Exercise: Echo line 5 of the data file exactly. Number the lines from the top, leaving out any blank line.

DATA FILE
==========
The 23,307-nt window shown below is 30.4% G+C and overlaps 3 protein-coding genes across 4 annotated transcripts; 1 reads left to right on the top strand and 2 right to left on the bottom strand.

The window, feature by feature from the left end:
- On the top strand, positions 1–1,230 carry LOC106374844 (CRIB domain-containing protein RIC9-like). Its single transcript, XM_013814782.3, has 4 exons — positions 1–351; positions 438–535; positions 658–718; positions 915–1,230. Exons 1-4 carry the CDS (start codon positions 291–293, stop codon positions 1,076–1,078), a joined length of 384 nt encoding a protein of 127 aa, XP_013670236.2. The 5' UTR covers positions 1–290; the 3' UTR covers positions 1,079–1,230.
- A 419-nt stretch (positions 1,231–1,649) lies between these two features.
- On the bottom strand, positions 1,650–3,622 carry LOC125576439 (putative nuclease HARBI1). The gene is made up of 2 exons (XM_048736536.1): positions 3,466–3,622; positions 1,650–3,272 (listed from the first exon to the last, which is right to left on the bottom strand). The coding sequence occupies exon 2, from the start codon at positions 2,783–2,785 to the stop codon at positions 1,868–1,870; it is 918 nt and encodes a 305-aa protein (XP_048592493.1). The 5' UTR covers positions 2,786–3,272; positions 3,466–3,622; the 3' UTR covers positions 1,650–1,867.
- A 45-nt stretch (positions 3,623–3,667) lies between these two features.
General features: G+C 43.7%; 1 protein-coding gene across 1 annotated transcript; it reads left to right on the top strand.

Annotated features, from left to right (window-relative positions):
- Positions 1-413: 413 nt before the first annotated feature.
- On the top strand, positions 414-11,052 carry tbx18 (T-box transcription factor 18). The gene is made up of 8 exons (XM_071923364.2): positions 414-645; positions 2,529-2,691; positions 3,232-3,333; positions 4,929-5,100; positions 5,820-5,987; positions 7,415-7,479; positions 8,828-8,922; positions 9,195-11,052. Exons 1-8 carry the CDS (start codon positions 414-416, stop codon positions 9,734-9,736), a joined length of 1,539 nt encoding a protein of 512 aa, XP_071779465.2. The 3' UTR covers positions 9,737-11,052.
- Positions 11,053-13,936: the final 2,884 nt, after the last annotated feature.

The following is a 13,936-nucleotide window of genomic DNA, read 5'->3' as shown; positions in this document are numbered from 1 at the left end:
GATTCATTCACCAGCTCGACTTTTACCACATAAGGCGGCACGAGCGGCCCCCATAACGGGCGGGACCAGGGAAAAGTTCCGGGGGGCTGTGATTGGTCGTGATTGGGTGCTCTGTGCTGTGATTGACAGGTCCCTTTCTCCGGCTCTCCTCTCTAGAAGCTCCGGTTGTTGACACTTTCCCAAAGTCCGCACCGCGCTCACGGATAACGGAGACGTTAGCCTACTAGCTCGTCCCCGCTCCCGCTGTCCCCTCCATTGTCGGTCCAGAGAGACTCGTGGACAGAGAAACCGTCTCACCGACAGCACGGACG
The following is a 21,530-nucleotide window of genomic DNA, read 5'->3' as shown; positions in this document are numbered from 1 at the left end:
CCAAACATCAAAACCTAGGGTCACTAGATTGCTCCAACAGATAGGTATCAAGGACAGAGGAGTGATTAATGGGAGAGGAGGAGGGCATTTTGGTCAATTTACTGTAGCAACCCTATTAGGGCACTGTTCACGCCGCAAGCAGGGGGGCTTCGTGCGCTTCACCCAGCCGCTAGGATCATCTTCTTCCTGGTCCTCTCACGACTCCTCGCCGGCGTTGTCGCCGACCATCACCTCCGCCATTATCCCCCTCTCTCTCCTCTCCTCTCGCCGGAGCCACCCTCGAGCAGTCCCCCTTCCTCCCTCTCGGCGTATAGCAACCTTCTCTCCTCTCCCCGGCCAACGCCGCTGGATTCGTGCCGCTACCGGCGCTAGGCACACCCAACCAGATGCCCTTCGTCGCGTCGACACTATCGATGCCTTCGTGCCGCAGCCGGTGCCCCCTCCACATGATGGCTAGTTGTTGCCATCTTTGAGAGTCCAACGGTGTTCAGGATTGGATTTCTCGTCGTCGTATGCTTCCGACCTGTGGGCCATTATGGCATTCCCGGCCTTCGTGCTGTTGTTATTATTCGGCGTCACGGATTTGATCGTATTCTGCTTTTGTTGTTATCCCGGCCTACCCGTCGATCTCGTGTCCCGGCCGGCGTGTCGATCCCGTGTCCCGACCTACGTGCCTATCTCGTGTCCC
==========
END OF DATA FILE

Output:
- On the bottom strand, positions 1,650–3,622 carry LOC125576439 (putative nuclease HARBI1). The gene is made up of 2 exons (XM_048736536.1): positions 3,466–3,622; positions 1,650–3,272 (listed from the first exon to the last, which is right to left on the bottom strand). The coding sequence occupies exon 2, from the start codon at positions 2,783–2,785 to the stop codon at positions 1,868–1,870; it is 918 nt and encodes a 305-aa protein (XP_048592493.1). The 5' UTR covers positions 2,786–3,272; positions 3,466–3,622; the 3' UTR covers positions 1,650–1,867.